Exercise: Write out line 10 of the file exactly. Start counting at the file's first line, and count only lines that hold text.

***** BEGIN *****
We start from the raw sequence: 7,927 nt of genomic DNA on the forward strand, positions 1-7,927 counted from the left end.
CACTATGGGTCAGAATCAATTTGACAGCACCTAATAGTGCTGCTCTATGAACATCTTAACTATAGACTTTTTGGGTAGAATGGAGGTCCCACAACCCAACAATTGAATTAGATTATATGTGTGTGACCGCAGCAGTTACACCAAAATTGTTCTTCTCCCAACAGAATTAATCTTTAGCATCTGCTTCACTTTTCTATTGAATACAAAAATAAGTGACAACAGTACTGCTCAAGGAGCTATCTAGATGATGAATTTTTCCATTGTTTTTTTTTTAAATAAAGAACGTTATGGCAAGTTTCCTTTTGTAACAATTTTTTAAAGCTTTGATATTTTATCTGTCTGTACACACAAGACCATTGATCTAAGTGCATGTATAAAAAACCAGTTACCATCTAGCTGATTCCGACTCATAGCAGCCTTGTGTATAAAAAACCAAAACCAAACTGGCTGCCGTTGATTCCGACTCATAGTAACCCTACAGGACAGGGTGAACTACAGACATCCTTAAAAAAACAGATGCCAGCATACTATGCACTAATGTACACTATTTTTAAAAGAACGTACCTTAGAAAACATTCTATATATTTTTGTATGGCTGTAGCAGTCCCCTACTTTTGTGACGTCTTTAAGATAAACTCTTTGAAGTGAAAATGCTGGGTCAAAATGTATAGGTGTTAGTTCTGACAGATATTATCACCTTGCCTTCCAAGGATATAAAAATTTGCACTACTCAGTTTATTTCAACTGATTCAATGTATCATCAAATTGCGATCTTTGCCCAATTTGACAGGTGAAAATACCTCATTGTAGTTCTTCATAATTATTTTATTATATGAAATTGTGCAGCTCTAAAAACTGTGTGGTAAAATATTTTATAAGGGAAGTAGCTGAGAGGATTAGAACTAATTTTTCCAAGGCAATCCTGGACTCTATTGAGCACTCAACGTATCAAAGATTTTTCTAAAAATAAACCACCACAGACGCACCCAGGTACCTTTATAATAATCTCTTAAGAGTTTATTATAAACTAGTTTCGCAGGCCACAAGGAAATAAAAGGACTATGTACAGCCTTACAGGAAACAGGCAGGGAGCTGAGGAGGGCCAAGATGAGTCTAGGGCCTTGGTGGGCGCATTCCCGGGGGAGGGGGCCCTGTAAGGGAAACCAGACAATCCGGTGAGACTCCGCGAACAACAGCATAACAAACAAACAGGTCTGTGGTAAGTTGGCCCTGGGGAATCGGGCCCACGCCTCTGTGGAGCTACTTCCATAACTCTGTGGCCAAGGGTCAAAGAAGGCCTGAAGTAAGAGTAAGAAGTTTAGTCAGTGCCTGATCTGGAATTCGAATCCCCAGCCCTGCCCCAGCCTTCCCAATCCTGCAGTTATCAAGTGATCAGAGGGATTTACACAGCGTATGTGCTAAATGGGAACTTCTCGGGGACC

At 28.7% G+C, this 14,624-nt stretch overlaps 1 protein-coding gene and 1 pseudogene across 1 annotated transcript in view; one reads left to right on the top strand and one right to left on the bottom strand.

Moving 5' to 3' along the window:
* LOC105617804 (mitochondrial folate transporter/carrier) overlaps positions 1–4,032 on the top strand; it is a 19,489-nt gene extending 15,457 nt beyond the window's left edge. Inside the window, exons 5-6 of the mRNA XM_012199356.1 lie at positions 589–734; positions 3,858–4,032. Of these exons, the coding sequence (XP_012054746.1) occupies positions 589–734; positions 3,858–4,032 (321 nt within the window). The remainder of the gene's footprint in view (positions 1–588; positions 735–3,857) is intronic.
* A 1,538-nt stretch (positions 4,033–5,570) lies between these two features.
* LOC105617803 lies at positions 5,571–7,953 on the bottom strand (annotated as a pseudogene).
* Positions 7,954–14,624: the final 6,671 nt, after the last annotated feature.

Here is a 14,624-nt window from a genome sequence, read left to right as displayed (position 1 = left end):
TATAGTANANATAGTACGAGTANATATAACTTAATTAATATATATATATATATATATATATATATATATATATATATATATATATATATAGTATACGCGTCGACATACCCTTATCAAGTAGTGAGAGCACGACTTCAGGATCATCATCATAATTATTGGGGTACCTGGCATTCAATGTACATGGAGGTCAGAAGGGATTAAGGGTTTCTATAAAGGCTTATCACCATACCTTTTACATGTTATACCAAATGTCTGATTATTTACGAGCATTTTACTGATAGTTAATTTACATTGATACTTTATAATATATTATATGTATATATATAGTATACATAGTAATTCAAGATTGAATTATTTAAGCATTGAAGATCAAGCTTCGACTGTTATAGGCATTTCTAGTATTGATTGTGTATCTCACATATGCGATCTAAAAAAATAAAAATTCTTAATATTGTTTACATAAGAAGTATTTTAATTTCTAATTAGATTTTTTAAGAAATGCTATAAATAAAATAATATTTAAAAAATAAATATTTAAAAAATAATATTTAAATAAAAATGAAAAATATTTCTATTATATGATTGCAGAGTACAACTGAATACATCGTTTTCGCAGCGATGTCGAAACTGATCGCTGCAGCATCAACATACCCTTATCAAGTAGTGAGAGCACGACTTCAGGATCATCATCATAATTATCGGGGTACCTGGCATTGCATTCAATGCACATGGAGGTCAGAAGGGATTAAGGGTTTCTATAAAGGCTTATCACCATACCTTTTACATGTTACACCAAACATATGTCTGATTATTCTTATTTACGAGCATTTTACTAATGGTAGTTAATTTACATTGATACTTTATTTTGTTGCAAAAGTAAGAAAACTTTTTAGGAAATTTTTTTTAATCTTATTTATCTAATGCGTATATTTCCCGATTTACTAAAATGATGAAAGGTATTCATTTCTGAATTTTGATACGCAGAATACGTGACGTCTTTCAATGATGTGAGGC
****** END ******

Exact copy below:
TATAGTANANATAGTACGAGTANATATAACTTAATTAATATATATATATATATATATATATATATATATATATATATATATATATATATAGTATACGCGTCGACATACCCTTATCAAGTAGTGAGAGCACGACTTCAGGATCATCATCATAATTATTGGGGTACCTGGCATTCAATGTACATGGAGGTCAGAAGGGATTAAGGGTTTCTATAAAGGCTTATCACCATACCTTTTACATGTTATACCAAATGTCTGATTATTTACGAGCATTTTACTGATAGTTAATTTACATTGATACTTTATAATATATTATATGTATATATATAGTATACATAGTAATTCAAGATTGAATTATTTAAGCATTGAAGATCAAGCTTCGACTGTTATAGGCATTTCTAGTATTGATTGTGTATCTCACATATGCGATCTAAAAAAATAAAAATTCTTAATATTGTTTACATAAGAAGTATTTTAATTTCTAATTAGATTTTTTAAGAAATGCTATAAATAAAATAATATTTAAAAAATAAATATTTAAAAAATAATATTTAAATAAAAATGAAAAATATTTCTATTATATGATTGCAGAGTACAACTGAATACATCGTTTTCGCAGCGATGTCGAAACTGATCGCTGCAGCATCAACATACCCTTATCAAGTAGTGAGAGCACGACTTCAGGATCATCATCATAATTATCGGGGTACCTGGCATTGCATTCAATGCACATGGAGGTCAGAAGGGATTAAGGGTTTCTATAAAGGCTTATCACCATACCTTTTACATGTTACACCAAACATATGTCTGATTATTCTTATTTACGAGCATTTTACTAATGGTAGTTAATTTACATTGATACTTTATTTTGTTGCAAAAGTAAGAAAACTTTTTAGGAAATTTTTTTTAATCTTATTTATCTAATGCGTATATTTCCCGATTTACTAAAATGATGAAAGGTATTCATTTCTGAATTTTGATACGCAGAATACGTGACGTCTTTCAATGATGTGAGGC